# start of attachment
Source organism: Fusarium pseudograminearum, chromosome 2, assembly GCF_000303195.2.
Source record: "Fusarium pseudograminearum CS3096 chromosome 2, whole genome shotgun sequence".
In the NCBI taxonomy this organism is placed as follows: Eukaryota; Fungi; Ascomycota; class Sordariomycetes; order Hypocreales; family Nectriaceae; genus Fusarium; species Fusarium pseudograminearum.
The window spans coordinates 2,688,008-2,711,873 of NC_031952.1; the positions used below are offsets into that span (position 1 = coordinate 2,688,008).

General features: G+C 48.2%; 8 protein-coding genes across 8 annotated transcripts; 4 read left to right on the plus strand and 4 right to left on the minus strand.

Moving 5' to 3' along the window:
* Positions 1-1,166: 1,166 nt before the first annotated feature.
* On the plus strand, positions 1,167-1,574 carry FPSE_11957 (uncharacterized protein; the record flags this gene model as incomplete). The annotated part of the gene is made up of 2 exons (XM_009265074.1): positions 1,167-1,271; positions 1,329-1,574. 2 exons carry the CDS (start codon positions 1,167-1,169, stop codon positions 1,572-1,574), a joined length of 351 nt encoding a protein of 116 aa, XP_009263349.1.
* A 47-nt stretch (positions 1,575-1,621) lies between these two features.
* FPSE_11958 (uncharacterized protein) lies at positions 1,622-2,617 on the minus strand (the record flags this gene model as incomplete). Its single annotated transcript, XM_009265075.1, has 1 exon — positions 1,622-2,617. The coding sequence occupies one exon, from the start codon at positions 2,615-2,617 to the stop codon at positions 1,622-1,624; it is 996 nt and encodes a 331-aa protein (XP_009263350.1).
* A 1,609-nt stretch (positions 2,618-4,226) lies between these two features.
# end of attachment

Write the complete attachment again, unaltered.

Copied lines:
Source organism: Fusarium pseudograminearum, chromosome 2, assembly GCF_000303195.2.
Source record: "Fusarium pseudograminearum CS3096 chromosome 2, whole genome shotgun sequence".
In the NCBI taxonomy this organism is placed as follows: Eukaryota; Fungi; Ascomycota; class Sordariomycetes; order Hypocreales; family Nectriaceae; genus Fusarium; species Fusarium pseudograminearum.
The window spans coordinates 2,688,008-2,711,873 of NC_031952.1; the positions used below are offsets into that span (position 1 = coordinate 2,688,008).

General features: G+C 48.2%; 8 protein-coding genes across 8 annotated transcripts; 4 read left to right on the plus strand and 4 right to left on the minus strand.

Moving 5' to 3' along the window:
* Positions 1-1,166: 1,166 nt before the first annotated feature.
* On the plus strand, positions 1,167-1,574 carry FPSE_11957 (uncharacterized protein; the record flags this gene model as incomplete). The annotated part of the gene is made up of 2 exons (XM_009265074.1): positions 1,167-1,271; positions 1,329-1,574. 2 exons carry the CDS (start codon positions 1,167-1,169, stop codon positions 1,572-1,574), a joined length of 351 nt encoding a protein of 116 aa, XP_009263349.1.
* A 47-nt stretch (positions 1,575-1,621) lies between these two features.
* FPSE_11958 (uncharacterized protein) lies at positions 1,622-2,617 on the minus strand (the record flags this gene model as incomplete). Its single annotated transcript, XM_009265075.1, has 1 exon — positions 1,622-2,617. The coding sequence occupies one exon, from the start codon at positions 2,615-2,617 to the stop codon at positions 1,622-1,624; it is 996 nt and encodes a 331-aa protein (XP_009263350.1).
* A 1,609-nt stretch (positions 2,618-4,226) lies between these two features.